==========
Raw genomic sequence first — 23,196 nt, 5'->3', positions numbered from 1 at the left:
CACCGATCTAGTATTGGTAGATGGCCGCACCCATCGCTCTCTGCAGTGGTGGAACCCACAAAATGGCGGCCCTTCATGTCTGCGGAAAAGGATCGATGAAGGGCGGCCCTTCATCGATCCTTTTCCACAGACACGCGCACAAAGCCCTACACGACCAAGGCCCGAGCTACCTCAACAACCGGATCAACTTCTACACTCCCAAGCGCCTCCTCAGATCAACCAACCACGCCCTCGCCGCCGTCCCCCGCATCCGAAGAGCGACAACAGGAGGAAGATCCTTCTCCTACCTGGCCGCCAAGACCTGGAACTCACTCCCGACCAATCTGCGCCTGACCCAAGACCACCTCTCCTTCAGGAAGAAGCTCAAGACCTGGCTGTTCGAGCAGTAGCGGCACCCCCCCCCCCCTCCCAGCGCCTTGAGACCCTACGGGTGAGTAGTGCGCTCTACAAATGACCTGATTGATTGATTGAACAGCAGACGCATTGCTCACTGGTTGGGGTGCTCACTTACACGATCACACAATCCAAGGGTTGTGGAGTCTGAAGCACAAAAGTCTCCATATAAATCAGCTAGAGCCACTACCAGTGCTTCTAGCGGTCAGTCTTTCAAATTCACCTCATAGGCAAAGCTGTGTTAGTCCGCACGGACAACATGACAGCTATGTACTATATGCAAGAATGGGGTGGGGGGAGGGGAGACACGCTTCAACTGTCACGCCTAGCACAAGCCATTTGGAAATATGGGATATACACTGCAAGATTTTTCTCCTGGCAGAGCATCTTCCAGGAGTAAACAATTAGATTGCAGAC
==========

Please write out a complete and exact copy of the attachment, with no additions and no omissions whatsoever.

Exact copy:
Raw genomic sequence first — 23,196 nt, 5'->3', positions numbered from 1 at the left:
CACCGATCTAGTATTGGTAGATGGCCGCACCCATCGCTCTCTGCAGTGGTGGAACCCACAAAATGGCGGCCCTTCATGTCTGCGGAAAAGGATCGATGAAGGGCGGCCCTTCATCGATCCTTTTCCACAGACACGCGCACAAAGCCCTACACGACCAAGGCCCGAGCTACCTCAACAACCGGATCAACTTCTACACTCCCAAGCGCCTCCTCAGATCAACCAACCACGCCCTCGCCGCCGTCCCCCGCATCCGAAGAGCGACAACAGGAGGAAGATCCTTCTCCTACCTGGCCGCCAAGACCTGGAACTCACTCCCGACCAATCTGCGCCTGACCCAAGACCACCTCTCCTTCAGGAAGAAGCTCAAGACCTGGCTGTTCGAGCAGTAGCGGCACCCCCCCCCCCCTCCCAGCGCCTTGAGACCCTACGGGTGAGTAGTGCGCTCTACAAATGACCTGATTGATTGATTGAACAGCAGACGCATTGCTCACTGGTTGGGGTGCTCACTTACACGATCACACAATCCAAGGGTTGTGGAGTCTGAAGCACAAAAGTCTCCATATAAATCAGCTAGAGCCACTACCAGTGCTTCTAGCGGTCAGTCTTTCAAATTCACCTCATAGGCAAAGCTGTGTTAGTCCGCACGGACAACATGACAGCTATGTACTATATGCAAGAATGGGGTGGGGGGAGGGGAGACACGCTTCAACTGTCACGCCTAGCACAAGCCATTTGGAAATATGGGATATACACTGCAAGATTTTTCTCCTGGCAGAGCATCTTCCAGGAGTAAACAATTAGATTGCAGAC